REVIEW: “Mr. Smith Goes to Washington”

Classic Movie SpotlightSMITH POSTERSome say that 1939 was the greatest year for movies. It’s hard to argue with them. I mean listen to this list of films that came out that year: “Gone with the Wind”, “The Wizard of Oz”, “Ninotchka”, “Stagecoach”, “Wuthering Heights”, “Dark Victory”. Oh, and there was also a little movie called “Mr. Smith Goes to Washington”. This Frank Capra classic was a bit controversial when first released due to its strong look at the American political system. Yet over time it has earned its status as a classic and continues to be remembered as a glorious showcase for the great Jimmy Stewart.

“Mr. Smith Goes to Washington” initially ruffled a few feathers among U.S. Senators and a select few among the Washington press. Numerous complaints were hurled its way including accusations that this film was pro-Communist and anti-American. It was said the film would damage our standing in Europe and in other countries. Others stated it was a shameful distortion of the United States Senate. But others felt the movie was a revelation. They viewed it as one of the first movies to expose a side of the political system never seen before.

The story itself centers around a simple and naive boy scout leader (called Boy Rangers in the film because the Scouts refused to lend their name) who is appointed by the governor to fill in a recently vacated Senate seat. The governor has a crooked political boss named Jim Taylor (Edward Arnold) pressuring him to appoint a controllable stooge while others seek someone who will bring meaningful change to Washington. The governor plays it down the middle and chooses Jefferson Smith (Stewart), an honest and good-hearted bumpkin with strong patriotic beliefs in American exceptionalism.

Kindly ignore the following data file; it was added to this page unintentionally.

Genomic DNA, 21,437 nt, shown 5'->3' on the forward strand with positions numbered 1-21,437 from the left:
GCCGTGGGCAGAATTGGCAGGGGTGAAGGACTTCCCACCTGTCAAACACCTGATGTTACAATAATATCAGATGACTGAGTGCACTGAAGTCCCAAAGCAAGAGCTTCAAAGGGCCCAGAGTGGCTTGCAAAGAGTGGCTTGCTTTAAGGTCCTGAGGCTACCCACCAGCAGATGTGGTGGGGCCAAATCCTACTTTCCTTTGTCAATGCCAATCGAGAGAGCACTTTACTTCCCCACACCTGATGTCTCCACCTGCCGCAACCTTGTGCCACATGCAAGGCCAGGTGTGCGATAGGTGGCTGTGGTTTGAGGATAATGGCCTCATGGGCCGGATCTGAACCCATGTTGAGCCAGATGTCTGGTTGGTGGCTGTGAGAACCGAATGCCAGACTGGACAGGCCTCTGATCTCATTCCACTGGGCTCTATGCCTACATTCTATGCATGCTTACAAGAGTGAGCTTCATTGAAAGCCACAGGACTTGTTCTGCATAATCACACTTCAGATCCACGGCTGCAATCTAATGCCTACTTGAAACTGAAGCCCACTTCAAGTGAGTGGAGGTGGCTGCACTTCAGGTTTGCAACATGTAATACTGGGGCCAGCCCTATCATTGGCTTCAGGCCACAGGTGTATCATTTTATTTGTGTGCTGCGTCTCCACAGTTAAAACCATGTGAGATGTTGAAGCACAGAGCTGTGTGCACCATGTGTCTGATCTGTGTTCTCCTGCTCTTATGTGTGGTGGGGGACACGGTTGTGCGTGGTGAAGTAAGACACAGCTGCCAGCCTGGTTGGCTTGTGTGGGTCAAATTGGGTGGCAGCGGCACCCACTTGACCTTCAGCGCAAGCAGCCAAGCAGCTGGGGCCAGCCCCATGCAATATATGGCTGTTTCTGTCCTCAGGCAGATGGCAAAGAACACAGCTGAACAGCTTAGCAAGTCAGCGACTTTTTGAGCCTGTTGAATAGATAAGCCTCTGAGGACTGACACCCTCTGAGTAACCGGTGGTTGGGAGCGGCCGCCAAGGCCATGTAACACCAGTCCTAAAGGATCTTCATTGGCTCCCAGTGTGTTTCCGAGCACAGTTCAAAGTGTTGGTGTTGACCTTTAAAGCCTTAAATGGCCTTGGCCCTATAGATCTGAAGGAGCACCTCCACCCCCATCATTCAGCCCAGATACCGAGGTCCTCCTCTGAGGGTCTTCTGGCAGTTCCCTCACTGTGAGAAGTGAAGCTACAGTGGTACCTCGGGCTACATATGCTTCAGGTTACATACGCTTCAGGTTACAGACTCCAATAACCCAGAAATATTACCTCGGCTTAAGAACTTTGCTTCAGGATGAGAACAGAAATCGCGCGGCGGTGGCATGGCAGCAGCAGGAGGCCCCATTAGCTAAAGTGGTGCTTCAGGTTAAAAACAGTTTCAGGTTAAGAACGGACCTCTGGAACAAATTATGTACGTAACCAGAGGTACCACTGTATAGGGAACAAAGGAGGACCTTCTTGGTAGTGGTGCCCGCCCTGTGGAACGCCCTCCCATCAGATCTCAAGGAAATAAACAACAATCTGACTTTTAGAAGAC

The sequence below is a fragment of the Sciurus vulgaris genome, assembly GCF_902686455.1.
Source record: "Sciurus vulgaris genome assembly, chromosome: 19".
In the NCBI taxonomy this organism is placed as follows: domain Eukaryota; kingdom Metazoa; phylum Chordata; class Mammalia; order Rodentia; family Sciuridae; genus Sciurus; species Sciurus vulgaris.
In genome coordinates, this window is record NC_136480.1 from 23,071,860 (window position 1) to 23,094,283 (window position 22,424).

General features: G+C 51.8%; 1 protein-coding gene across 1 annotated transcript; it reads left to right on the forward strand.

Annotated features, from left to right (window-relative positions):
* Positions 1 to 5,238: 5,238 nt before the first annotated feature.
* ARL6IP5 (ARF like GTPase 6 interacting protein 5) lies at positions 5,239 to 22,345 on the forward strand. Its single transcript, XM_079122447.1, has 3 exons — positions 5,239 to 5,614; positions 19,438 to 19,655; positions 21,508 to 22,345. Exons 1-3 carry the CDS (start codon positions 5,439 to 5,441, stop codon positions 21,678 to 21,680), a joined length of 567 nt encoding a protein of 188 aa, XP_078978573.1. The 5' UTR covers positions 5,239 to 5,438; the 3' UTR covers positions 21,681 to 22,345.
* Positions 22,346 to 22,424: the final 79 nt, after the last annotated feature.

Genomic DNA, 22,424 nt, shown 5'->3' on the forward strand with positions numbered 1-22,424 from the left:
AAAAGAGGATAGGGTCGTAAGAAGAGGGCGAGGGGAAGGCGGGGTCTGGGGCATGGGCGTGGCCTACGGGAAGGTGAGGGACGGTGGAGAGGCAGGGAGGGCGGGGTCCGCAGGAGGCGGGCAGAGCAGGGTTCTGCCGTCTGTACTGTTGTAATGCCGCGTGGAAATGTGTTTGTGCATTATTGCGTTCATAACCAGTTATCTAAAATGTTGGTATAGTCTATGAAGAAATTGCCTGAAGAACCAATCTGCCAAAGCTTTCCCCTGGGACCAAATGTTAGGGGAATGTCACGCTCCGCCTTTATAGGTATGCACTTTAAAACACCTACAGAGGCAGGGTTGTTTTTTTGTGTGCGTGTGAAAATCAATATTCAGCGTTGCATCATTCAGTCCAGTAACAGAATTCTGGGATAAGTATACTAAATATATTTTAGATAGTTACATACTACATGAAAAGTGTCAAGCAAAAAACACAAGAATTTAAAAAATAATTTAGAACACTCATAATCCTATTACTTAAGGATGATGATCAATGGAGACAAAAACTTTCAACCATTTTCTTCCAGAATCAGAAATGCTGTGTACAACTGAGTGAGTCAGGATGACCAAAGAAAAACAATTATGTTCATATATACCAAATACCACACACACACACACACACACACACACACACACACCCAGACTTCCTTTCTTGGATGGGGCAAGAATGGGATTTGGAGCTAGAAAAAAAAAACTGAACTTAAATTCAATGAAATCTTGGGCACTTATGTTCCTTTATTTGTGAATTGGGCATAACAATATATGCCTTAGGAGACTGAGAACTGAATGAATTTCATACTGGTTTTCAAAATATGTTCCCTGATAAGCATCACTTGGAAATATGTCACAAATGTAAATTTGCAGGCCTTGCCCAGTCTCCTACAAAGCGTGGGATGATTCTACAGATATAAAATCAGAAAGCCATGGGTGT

But the core of the movie deals with Smith’s principled ideals coming face-to-face with the political corruption of a powerful Washington machine. It’s pure ideals versus the thirst for prominence and power. Smith first seeks council from a respected Senator and family friend Joseph Paine (Claude Rains). He also looks for help from his secretary Clarissa Saunders (Jean Arthur). She served Smith’s predecessor and she’s well versed on how things work on Capitol Hill. But Smith quickly learns that trusting people in Washington, whether they are politicians or the press, is a hard thing to do.